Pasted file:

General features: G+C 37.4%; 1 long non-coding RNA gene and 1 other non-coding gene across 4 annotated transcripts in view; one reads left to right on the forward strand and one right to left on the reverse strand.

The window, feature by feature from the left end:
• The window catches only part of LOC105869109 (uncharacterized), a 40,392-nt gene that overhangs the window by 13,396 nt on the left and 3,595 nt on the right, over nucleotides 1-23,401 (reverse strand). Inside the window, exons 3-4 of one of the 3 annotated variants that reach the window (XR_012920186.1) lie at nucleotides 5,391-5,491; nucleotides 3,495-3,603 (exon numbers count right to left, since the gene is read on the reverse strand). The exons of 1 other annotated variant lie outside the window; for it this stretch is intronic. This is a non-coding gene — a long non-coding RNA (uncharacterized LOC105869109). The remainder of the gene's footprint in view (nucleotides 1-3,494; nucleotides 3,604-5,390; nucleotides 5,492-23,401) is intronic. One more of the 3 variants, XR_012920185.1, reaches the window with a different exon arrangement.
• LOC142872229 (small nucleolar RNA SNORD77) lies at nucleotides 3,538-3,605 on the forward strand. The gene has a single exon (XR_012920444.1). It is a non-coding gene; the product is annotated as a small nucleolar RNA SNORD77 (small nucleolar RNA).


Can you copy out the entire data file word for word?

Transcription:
General features: G+C 37.4%; 1 long non-coding RNA gene and 1 other non-coding gene across 4 annotated transcripts in view; one reads left to right on the forward strand and one right to left on the reverse strand.

The window, feature by feature from the left end:
• The window catches only part of LOC105869109 (uncharacterized), a 40,392-nt gene that overhangs the window by 13,396 nt on the left and 3,595 nt on the right, over nucleotides 1-23,401 (reverse strand). Inside the window, exons 3-4 of one of the 3 annotated variants that reach the window (XR_012920186.1) lie at nucleotides 5,391-5,491; nucleotides 3,495-3,603 (exon numbers count right to left, since the gene is read on the reverse strand). The exons of 1 other annotated variant lie outside the window; for it this stretch is intronic. This is a non-coding gene — a long non-coding RNA (uncharacterized LOC105869109). The remainder of the gene's footprint in view (nucleotides 1-3,494; nucleotides 3,604-5,390; nucleotides 5,492-23,401) is intronic. One more of the 3 variants, XR_012920185.1, reaches the window with a different exon arrangement.
• LOC142872229 (small nucleolar RNA SNORD77) lies at nucleotides 3,538-3,605 on the forward strand. The gene has a single exon (XR_012920444.1). It is a non-coding gene; the product is annotated as a small nucleolar RNA SNORD77 (small nucleolar RNA).